Lambada update: Transforming Python code into cloud functions for multiple FaaS providers

For rapid development, deployment and testing of applications based on many cloud functions, code transformation tools are on the rise. With a process called “FaaSification”, they turn code into cloud functions by following annotations or decorators specified for developers. Termite for Java, Node2FaaS for JavaScript, and Lambada for Python are representative examples of this new class of tools, related also to other overlay tools such as PyWren. This blog post summarises the recently added software features for Lambada.

Most of the tools to generate FaaS-ready code, either statically at the source code file level or dynamically at runtime, support exactly one FaaS provider. While some tools exist to convert cloud function code and thus bridge between heterogeneous syntax conventions, they do not handle the gap between API access and other differences between the FaaS providers (with some exceptions). For the convenience of the developer, having a single FaaSification tool (per language if necessary) to address all FaaS services, including their syntax, API, behaviour and limits differences, would be welcome.

We have therefore extended Lambada with multi-FaaS provider support beyond the original Lambda support. By specifying the --provider flag upon invocation, the syntax and API/command-line tools conventions are adjusted accordingly.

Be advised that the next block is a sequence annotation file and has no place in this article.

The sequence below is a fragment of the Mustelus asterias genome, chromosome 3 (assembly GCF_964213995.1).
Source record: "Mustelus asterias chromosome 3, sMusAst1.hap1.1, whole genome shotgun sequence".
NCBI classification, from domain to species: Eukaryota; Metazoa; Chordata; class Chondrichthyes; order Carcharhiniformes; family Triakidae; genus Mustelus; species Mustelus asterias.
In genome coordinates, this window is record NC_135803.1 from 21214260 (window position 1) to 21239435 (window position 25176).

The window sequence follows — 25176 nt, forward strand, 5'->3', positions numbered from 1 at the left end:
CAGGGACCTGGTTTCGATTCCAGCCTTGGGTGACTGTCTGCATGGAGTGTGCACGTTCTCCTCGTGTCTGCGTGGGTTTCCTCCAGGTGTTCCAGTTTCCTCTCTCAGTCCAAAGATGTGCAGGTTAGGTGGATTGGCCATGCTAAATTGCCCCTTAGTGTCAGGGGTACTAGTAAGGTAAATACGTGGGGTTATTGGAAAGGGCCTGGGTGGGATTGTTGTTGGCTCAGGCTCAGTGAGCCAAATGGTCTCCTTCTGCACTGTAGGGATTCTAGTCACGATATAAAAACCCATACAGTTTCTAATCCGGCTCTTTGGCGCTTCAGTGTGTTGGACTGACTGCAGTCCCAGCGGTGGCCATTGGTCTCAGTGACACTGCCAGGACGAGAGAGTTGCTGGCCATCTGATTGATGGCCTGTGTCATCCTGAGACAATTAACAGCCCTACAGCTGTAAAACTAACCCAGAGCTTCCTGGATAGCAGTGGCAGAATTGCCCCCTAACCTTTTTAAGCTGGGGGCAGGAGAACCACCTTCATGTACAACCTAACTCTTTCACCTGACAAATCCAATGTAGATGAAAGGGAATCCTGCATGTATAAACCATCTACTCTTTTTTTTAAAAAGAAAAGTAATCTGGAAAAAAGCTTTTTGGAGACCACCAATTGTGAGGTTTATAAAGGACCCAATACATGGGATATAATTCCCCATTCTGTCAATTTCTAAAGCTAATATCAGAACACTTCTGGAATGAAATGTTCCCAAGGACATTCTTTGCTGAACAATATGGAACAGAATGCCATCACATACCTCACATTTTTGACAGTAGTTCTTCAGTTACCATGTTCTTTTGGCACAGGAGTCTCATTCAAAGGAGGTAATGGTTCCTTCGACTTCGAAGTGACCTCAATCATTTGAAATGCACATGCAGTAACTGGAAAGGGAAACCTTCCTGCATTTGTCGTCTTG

With the added support in terms of syntax transformation and API integration, the following FaaS providers and engines are now supported by Lambada.

Apart from the functional multi-FaaS additions, the code has been refactored to allow for easier integration of additional providers. To add support for Ali Functions or Oracle Functions or any similar services, a much reduce effort will be required. Along with the ability to specify custom endpoints (--endpoint) or purely local transformations without involving FaaS (--local), Lambada can be used flexibly to build up cloud applications in which a single function or small set of functions needs to be offloaded into in a highly-scalable environment to perform its work. Hence, following the idea of serverless computing, service application developers are less exposed to infrastructure details.

Check out Lambada from Git!

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